Explain what happens in Act 3 from Danforth’s point of view- and show

Explain what happens in Act 3 from Danforth’s point of view- and show

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Explain what happens in Act 3 from Danforth’s point of view- and show
how Arthur Miller makes it clear to the audience that Danforth is not
only misguided but deliberately ignores any evidence that casts doubt
on the stories of Abigail Williams

GCSE English Literature 20th Century Drama Coursework,

“The Crucible” by Arthur Miller

Essay Question:

Explain what happens in Act 3 from Danforth’s point of view- and show
how Arthur Miller makes it clear to the audience that Danforth is not
only misguided but deliberately ignores any evidence that casts doubt
on the stories of Abigail Williams and the other girls.

Danforth, as “the Deputy Governor of the Province” of Massachusetts is
an extremely powerful and influential man, a representative of the
King of England. He represents the combined authority of church and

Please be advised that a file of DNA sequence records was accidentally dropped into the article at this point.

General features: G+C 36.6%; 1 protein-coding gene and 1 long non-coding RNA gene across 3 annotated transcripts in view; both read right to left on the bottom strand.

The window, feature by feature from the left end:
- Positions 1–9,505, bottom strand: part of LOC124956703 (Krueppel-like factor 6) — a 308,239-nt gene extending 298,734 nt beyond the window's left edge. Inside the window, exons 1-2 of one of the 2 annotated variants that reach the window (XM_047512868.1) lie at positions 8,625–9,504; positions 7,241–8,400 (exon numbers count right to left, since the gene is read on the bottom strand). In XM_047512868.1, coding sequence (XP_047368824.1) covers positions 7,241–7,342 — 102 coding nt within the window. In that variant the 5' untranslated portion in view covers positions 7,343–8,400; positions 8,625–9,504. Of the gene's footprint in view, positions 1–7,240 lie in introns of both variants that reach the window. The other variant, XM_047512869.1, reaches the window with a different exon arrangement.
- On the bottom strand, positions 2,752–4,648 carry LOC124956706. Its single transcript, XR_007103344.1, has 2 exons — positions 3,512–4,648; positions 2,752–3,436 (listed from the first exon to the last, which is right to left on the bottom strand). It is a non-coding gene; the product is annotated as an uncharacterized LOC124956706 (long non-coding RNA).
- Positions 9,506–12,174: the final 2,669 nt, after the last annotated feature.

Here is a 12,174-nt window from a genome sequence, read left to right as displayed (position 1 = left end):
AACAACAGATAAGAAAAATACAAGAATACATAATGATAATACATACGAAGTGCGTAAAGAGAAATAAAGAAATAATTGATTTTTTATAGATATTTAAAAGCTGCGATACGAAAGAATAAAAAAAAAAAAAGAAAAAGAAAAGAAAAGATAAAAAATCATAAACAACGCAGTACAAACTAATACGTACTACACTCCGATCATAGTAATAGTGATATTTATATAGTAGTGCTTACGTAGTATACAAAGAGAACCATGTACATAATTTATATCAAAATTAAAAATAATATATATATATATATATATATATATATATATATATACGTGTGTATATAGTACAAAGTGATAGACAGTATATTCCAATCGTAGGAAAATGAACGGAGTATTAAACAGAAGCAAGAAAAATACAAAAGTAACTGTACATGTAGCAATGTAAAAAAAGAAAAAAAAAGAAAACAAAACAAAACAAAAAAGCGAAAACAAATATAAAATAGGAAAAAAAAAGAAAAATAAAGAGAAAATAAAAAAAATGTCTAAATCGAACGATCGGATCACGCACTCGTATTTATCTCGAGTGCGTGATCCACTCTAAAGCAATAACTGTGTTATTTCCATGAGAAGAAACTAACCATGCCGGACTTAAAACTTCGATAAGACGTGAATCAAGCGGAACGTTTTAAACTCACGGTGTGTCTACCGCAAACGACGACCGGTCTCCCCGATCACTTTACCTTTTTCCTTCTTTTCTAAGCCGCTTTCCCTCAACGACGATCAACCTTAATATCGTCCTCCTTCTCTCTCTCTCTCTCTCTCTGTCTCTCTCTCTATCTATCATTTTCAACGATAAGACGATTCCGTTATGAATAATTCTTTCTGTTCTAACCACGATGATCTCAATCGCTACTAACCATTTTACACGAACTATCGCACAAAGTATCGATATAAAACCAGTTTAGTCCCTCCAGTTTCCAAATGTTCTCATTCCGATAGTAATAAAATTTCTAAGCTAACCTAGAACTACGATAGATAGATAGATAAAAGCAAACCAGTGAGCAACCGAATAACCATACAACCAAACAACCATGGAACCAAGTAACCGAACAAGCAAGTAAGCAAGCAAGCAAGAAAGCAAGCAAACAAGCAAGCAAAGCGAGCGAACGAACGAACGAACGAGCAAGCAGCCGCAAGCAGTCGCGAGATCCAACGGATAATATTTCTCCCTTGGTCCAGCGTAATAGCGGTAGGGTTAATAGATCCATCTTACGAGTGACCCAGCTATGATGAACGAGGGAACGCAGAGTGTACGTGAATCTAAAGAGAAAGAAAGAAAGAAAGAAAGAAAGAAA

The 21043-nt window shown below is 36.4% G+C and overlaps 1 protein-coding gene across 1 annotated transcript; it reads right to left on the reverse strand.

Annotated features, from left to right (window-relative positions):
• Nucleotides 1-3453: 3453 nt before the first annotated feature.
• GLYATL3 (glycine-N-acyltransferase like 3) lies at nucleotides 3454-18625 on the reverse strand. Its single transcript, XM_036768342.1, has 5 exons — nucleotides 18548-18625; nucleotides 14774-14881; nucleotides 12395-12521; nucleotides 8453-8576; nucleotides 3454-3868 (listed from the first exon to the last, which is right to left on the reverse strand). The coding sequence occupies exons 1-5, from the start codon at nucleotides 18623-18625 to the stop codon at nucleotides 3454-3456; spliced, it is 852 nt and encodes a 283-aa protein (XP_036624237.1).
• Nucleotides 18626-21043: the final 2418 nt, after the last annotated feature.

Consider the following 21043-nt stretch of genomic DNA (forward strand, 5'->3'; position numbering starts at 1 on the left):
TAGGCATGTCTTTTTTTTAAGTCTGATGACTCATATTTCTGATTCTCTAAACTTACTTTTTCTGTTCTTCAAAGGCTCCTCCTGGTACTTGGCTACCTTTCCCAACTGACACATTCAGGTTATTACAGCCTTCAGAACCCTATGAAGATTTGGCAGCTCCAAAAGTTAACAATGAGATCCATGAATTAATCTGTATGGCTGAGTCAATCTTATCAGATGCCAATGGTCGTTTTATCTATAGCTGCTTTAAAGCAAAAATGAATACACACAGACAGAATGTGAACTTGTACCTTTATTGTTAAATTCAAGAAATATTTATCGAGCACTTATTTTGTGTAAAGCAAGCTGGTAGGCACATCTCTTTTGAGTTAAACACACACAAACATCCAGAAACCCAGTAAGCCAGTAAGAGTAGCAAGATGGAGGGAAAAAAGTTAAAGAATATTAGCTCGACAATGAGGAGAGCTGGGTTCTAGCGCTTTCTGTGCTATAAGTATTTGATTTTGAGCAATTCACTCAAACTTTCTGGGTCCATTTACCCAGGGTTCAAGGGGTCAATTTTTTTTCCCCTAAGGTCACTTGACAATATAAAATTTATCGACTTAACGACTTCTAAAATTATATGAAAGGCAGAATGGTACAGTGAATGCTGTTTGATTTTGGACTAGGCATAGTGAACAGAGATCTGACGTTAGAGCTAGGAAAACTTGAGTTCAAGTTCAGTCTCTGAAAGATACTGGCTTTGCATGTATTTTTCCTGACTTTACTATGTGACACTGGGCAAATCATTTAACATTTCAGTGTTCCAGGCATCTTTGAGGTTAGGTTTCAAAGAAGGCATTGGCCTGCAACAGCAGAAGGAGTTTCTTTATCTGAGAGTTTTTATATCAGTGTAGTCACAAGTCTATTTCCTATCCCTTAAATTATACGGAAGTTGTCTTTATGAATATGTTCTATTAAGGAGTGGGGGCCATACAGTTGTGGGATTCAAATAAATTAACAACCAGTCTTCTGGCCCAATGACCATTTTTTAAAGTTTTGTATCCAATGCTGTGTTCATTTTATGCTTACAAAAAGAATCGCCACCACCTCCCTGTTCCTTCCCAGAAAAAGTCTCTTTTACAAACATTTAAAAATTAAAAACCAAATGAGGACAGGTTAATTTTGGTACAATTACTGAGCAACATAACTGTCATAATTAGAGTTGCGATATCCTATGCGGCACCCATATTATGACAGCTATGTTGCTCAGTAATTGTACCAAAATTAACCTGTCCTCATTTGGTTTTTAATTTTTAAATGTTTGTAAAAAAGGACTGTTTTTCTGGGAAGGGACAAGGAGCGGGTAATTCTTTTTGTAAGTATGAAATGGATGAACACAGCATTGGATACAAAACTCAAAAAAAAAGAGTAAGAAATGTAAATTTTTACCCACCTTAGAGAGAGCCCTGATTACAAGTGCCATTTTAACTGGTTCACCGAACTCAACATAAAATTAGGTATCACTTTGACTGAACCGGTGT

state in this theocratic society of the day.

We do not meet Danforth until the start of Act 3, although Arthur
Miller mentions him briefly at the beginning of Act 2 not by name but
by his office. Danforth is not one of the main characters in the play
but he is certainly the most controversial. Arthur Miller makes us
aware of how this man is a paradox, but I shall return to this

In the first two Acts of this play, set in Salem 1692, Arthur Miller
introduces us to the main characters and the events that lead to this
witch- hunt. He describes the people of Salem as a “sect of fanatics
whose creed forbade anything resembling a theatre or vain enjoyment”
and a “holiday from work meant that they must concentrate even more